That Jan was not keen on spending government money when attending a conference was also evident from the following. On a visit to an AGARD conference on wind tunnels in Moscow, just after the fall of the Wall and - as it turned out later - the only one ever held jointly with the Russians, we, a party of about 7 colleagues from NLR, the DNW and TU Delft, ended up in the restaurant on the top floor of Hotel Rossiya, close to the Kremlin and overlooking the river. From the prices on the menu, the Russians had quickly adapted to western prices. Much to Jan's delight, the party decided that a full meal might be too much of a good thing and mere snacks were consumed.

Aerodynamics for 'dummies'

Jan could get very excited when the fruits of research in the low-speed-low-turbulence-tunnel (LTT) became public knowledge. Back then, when the zigzag strips on the suits of the Dutch speed skaters became world news during the Nagano Winter Olympics, he came to 'visit' several times to discuss the latest state of research. Especially because he had been involved in the first measurements, made years before, together with Prof Dobbinga and ir Binkhorst, and yours truly as a student to lend a helping hand. He gave a talk on the subject at the Rotary he was a member of. Of his enthusiasm about his field, the Rotary had plenty to enjoy, witness another talk entitled: Aerodynamics for 'dummies', to which he also liked to count himself, as he said himself, because there was still so much to learn and research.

‘U of je’

Jan did not quickly switch to addressing others informally. He was formal in many cases. It also took quite a long time before I was actually allowed to say Jan. I didn't take that initiative of my own accord. I was given  permission for that during a wind energy conference in Copenhagen. Jan, together with the then head of the IoW and my immediate superior, Jan Dragt whom I did get to call Jan, was at the front of a group of us taking a walk. I wanted to know something from Jan Dragt and called out 'Jan', to which both turned around. The three of us therefore laughed and from then on I was also allowed to call Jan van Ingen by his first name.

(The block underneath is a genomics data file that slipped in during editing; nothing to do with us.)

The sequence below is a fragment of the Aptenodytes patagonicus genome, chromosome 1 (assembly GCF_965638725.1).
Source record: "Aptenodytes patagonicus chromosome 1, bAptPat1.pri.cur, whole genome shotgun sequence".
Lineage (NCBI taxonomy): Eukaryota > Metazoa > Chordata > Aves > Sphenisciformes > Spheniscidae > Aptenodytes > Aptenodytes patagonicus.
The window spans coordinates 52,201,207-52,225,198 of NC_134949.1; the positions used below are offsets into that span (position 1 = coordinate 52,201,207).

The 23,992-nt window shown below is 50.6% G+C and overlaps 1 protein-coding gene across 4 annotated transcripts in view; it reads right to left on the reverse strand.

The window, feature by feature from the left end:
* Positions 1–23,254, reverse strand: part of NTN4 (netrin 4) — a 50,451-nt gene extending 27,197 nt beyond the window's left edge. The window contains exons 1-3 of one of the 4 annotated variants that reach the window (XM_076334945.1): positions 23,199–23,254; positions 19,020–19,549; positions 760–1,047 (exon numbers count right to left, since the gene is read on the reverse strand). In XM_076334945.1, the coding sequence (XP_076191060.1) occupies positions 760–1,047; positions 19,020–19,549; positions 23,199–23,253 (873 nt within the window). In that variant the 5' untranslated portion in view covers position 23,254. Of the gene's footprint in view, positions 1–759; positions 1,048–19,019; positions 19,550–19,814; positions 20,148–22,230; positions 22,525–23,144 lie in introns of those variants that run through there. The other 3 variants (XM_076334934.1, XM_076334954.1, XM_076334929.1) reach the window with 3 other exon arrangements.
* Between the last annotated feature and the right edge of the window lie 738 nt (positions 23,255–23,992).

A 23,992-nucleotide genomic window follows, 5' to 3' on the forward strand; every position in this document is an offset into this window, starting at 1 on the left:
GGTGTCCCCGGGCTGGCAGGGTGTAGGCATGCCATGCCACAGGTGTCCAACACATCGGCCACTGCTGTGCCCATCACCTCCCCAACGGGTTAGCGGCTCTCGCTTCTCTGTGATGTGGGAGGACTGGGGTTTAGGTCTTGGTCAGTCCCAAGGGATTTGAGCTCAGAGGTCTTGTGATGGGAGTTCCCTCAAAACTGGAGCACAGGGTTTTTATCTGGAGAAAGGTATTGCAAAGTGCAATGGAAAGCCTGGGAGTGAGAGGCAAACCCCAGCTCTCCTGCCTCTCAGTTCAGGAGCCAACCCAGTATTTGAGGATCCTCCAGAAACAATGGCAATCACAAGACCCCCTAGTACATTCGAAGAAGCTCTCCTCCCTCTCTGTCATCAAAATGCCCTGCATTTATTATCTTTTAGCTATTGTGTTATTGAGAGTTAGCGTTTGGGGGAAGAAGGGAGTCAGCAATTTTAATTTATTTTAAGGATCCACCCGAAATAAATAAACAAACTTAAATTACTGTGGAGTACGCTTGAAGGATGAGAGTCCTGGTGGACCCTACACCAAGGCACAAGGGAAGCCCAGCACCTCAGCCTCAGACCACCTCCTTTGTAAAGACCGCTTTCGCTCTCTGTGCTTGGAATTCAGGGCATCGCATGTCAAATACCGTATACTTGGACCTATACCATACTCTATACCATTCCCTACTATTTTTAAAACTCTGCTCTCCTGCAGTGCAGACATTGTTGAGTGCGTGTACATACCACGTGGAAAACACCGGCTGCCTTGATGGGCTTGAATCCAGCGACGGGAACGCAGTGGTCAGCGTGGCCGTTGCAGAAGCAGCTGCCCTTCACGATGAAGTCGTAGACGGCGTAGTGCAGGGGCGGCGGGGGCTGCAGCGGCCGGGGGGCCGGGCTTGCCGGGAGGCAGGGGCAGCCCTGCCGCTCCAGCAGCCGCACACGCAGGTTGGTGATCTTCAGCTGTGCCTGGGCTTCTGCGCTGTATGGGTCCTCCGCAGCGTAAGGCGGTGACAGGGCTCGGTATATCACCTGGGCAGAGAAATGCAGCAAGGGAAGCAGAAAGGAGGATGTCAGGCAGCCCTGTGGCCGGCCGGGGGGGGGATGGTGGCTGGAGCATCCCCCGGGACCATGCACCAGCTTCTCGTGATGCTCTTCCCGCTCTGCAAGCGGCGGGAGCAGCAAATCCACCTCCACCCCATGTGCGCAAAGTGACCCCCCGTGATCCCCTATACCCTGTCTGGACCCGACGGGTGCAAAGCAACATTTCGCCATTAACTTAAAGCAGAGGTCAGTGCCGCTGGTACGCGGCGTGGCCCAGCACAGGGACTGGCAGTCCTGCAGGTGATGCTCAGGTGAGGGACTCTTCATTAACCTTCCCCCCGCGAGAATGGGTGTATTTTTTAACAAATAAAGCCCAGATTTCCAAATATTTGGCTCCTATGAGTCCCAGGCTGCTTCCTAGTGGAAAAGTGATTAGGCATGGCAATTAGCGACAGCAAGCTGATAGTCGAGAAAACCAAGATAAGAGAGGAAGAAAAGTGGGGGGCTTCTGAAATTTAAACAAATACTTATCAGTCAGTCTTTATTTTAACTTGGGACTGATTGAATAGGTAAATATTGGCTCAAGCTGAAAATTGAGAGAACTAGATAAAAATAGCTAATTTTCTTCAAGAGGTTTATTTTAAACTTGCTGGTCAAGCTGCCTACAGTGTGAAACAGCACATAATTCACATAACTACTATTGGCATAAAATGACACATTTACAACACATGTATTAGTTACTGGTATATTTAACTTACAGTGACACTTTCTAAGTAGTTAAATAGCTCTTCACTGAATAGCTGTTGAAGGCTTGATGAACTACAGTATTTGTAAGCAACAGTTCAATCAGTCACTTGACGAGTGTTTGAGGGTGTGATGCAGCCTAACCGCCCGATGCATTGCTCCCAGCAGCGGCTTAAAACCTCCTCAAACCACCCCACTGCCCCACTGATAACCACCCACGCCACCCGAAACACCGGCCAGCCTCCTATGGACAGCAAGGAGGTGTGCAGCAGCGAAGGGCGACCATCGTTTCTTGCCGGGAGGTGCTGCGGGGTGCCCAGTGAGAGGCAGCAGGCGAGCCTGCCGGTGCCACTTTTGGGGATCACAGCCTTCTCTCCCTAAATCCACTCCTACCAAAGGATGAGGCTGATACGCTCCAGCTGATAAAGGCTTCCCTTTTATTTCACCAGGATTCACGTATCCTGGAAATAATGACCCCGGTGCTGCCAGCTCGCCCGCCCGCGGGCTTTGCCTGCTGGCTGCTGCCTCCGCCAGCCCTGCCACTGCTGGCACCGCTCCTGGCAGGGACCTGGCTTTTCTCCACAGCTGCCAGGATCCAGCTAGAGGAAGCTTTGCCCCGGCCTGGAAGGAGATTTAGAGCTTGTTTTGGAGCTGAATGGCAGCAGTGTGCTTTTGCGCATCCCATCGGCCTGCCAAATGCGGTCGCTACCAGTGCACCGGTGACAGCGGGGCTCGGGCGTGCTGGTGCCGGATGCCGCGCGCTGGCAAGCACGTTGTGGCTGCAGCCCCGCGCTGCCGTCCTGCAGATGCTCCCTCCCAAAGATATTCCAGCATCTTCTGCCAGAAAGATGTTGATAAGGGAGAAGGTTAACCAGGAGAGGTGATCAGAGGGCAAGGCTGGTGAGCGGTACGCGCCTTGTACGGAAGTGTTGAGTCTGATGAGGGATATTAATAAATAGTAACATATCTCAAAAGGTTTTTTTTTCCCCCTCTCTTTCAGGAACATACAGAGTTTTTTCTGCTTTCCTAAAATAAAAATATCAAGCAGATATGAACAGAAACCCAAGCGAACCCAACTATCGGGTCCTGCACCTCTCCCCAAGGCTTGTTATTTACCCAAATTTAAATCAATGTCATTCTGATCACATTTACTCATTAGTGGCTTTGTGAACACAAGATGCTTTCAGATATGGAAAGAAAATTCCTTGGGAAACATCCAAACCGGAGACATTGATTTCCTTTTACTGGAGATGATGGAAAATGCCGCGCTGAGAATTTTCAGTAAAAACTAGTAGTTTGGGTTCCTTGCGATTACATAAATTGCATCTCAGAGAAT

Jan was proud of his work. And rightly so. The work on the "e-to-the-n-de" method, which calculates the transition location from laminar to turbulent in a boundary layer still has international acclaim. When it comes to boundary layer over profiles, specially at low Reynolds numbers, Jan is widely regarded as an authority. He has witnessed and spoken with the international leaders in aerodynamics. He worked at a time when analytical research was slowly moving towards numerical methods. But high-quality experimental results always remain valuable as references. Jan contributed to that as well, building an excellent low-speed laboratory. I am pleased that later, in that tradition, as scientific director of the faculty's wind tunnel laboratories, I was able to do my bit to guarantee the quality of Delft's wind tunnel research. And until a very old age, Jan continued to work on computational methods with a truly enviable enthusiasm.

If you got to know Jan a little better, he was not only ‘civilised and reserved’, but also a warm and compassionate person. For instance, all former LSL employees received a message from Jan for their birthdays. He did so faithfully, even when he had long since left Delft. I must honestly confess that I sometimes forgot his birthday. Not last January. But I got no reply, which was unusual. With my birthday this year, there was no message... It turned out not to be a good sign. I keep thinking of Jan van Ingen as an enthusiastic researcher with a great reputation and as an amiable human being.

Nando Timmer, department of Flow Physics and Technology

Jan van Ingen in the low-speed wind tunnel during ‘tests’ on a model of the Fokker T5. Left in the photo ir Jan Boeker and right Henk Morre, Head of Engineering at the Low Speed Lab.